Sunday, February 28, 2010
Shaker Bench Inspires
For the past few years woodworking publications, blogs, internet forums, and woodworking websites have been all a buzz with Roubo-style workbenches. We even came out with our own version, featuring our vises, last year. I work almost every day on a massive 8' Ash Roubo and I have yet to wish I had a better bench. Seriously. I'm still giddy about working on my Roubo.
But seeing Roubo day in and day out can put one in a bit of a bench "rut". We like to appreciate the features of any good bench. We also like to see other bench designs incorporate our vises.
Last year I got a call from Ron Brese of Brese Plane. He wanted to discuss a new bench for his woodworking shop, and incorporate Benchcrafted vises into it. Over the past few months Ron designed his new Shaker-style bench and built the red painted cabinet base pictured above. At Ron's generous invitation, I went down to Thomaston, GA for the last phase of construction; building the top and installing the vises.
After almost a week of long nights, Ron and I got the bench about 90% finished. As I mentioned in an earlier post a couple weeks ago, watching Ron at work was a real pleasure. It's not often you get to see an accomplished tool maker use his own tools to construct a piece of furniture.
Christopher Schwarz says in his excellent book Workbenches... that the Shaker bench has an "indescribable appeal". The legacy of the Shaker craftsmen seem to be expressed in this bench design more than any other bench style. Continental benches (trestle base, overhanging top) are too ubiquitous to carry such an aura. English benches are rather plain and never gained the widespread popularity of the Continental style. How many modern-day bench makers offer an English-style bench? Maybe it's because so few Shaker benches still exist, or ever existed (due to the short span of that community) that this feeling has developed. Perhaps its also that Shaker benches are maybe the only truly American style bench.
In The Workbench Book (Taunton) author Scott Landis writes about the distinctive feature of the massive Shaker bench at Hancock Village:
"The order and cleanliness provided by the enclosed base cabinet had many practical dividends for the workbench. The problems of racking and sliding, which are inherent in an open-frame base, are automatically resolved by the rigidity of the casework and the sheer weight of its structure. Loaded with tools, as it presumably was, the cabinet anchored the whole bench to the floor and to move it would have taken a small army."
The cabinet on Ron's bench is as rigid as any Roubo base I've seen, including the several we've built here.
"My former bench included an enclosed case for the base and this works well in my limited space. For me this is sort of the ultimate version of that style bench. Seeing the famous workbench that resides at the Hancock Shaker Village in person verified to me that this was the bench that I wanted to build. The advantage to this style construction is that it really simplifies the build of the top and I like the look of the top made of 3 wider boards as compared to a lamination of several 8/4 thicknesses. Having a stout cabinet to support the 2" thick top really makes this possible. Besides the wonderful work holding capability of this bench I visually enjoy the contrast of the red base to the natural color of the maple top. I was quite lucky in that the maple that I purchased for this project possessed a nice honey to medium brown color. This bench is the first thing I see when I walk in my shop everyday, standing at the ready to assist me with my work."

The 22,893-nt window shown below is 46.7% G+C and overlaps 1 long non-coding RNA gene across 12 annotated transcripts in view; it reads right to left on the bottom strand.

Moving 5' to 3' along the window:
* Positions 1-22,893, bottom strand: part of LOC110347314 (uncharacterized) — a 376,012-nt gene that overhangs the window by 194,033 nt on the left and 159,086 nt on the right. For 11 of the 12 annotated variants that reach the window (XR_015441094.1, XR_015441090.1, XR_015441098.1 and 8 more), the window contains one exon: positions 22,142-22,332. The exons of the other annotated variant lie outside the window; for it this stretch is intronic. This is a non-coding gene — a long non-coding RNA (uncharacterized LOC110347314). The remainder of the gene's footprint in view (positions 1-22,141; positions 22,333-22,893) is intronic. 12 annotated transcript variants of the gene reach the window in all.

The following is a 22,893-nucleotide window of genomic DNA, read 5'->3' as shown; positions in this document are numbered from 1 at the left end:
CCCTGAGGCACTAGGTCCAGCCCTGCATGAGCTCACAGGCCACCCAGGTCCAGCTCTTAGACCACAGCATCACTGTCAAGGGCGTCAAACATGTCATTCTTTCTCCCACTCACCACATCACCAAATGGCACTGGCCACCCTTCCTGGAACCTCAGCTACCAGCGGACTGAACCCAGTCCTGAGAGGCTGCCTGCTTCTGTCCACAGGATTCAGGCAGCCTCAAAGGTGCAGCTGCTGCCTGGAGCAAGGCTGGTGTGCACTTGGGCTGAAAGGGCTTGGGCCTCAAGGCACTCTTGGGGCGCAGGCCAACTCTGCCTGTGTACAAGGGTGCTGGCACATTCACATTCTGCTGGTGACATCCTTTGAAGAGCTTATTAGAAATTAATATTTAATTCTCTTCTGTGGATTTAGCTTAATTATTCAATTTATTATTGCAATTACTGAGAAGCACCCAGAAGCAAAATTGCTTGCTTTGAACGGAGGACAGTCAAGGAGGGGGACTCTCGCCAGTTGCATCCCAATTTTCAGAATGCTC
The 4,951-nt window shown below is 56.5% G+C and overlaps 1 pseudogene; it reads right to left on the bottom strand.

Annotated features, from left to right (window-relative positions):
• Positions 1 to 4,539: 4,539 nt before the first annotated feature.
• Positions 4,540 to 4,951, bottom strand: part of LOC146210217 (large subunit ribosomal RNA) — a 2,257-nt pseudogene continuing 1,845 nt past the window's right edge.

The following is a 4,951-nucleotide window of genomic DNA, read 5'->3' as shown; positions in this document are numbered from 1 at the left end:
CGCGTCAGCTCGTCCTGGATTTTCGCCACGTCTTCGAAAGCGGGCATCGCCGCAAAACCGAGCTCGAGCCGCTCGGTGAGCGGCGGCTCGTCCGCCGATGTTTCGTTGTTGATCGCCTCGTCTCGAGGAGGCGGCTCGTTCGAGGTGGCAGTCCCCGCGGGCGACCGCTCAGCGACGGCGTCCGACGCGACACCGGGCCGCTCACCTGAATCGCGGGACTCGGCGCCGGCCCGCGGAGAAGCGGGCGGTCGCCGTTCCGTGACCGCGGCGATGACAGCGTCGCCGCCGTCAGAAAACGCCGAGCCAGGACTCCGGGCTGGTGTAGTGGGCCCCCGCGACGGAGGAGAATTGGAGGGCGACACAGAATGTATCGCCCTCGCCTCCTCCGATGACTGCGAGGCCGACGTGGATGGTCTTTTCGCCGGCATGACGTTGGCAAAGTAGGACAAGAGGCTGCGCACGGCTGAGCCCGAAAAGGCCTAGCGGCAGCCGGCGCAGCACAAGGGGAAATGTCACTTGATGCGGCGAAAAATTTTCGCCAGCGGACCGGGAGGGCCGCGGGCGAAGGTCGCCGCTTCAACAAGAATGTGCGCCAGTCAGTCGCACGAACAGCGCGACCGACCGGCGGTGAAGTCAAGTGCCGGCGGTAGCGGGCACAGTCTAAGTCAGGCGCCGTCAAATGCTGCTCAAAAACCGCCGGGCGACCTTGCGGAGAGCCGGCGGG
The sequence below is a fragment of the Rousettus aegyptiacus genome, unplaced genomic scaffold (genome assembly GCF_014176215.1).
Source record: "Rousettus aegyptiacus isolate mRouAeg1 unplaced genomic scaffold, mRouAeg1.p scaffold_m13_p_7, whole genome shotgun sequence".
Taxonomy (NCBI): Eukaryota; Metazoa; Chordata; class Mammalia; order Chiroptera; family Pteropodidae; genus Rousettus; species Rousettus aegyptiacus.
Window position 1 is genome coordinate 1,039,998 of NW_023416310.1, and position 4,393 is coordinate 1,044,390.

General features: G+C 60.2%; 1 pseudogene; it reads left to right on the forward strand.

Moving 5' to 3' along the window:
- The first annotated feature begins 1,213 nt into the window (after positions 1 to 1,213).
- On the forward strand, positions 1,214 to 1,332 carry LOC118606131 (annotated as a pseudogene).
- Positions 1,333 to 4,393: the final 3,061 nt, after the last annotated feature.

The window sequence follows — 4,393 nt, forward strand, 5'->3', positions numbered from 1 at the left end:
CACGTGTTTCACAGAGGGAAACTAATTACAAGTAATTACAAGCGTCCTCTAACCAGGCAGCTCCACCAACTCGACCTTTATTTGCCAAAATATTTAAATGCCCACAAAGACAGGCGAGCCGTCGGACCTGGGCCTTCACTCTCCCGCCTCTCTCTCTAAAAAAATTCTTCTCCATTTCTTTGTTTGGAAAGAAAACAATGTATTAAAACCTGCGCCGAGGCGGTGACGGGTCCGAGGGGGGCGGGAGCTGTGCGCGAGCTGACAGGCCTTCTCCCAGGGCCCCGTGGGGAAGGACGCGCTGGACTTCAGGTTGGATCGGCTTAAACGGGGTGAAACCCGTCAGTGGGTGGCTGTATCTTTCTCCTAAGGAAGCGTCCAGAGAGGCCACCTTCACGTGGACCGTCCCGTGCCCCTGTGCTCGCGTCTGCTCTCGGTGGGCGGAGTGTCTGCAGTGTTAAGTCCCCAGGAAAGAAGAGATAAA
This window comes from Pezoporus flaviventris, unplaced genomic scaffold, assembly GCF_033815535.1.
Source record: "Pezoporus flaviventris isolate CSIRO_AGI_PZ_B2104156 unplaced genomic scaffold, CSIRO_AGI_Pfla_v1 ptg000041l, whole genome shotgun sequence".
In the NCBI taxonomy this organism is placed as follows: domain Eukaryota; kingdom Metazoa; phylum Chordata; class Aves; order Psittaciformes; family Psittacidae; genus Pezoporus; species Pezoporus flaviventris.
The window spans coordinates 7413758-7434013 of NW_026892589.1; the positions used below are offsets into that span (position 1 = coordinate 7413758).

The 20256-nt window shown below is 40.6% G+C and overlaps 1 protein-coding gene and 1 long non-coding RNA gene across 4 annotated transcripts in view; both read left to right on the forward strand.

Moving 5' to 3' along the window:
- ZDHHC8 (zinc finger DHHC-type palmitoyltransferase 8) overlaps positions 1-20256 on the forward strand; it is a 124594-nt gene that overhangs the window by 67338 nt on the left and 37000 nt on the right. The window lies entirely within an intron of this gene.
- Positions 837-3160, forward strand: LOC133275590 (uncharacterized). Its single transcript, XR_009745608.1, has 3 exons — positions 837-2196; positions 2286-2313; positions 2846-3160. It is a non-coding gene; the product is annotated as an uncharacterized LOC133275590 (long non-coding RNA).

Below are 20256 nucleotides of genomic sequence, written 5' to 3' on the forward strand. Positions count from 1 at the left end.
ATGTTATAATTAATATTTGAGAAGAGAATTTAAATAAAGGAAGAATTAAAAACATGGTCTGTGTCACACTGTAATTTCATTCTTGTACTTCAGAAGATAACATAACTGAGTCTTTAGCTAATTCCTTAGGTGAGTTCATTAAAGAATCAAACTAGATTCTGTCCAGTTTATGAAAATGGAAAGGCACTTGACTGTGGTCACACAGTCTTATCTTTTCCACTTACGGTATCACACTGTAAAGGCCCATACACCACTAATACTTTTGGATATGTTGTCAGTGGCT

A recent J-style smoothing plane perched on top of Ron's new bench.
There are some aspects to the Shaker bench that prevent options for every workholding situation. The most significant is the ability to use holdfasts in the top, since the cabinet below would interfere with the shaft. There are ways around this. See the Lee Valley Hold Down with short shaft. Ron's top overhangs the base by several inches all around, and provides ample clamping opportunities. Ease of construction is also a plus of this bench design. The top is 2" throughout, with a front section at 4-1/4" containing the dog holes and vises. The cabinet base, with its several solid, vertical dividers provides lots of support for the top. The back of cabinet is finished with lapped solid pine boards.
An interesting note about Ron's Glide Leg Vise. He opted to install the roller brackets on the inside of the cabinet's end, making the vise hardware completely invisible from the outside. A handy access panel at the end of the base cabinet allows ready access to the guts of the vise. Ron reports his innovative arrangement works as smooth as silk.
I'll never give up my Roubo, but as a second bench I am seriously considering building a Brese-Shaker style bench. I enjoy the open base of my Roubo for storing bench appliances, but the cabinet base of Ron's bench offers oodles of storage, and that's something that any shop can use more of. Plus, I'll readily admit it (I take pride in being a practical woodworker, perhaps falsely so), who would not be inspired by having a bench like Ron's greet you whenever you head to the shop.
Ron and I shot some video during the build. This is an HD video. To get the full experience, click on the "full screen" icon in the bottom right, then make sure "HD ON" is selected (bottom right) once the window fills the screen.
Brese Plane Shaker-Style Bench Video, Part One
Brese Plane Shaker-Style Bench Video, Part Two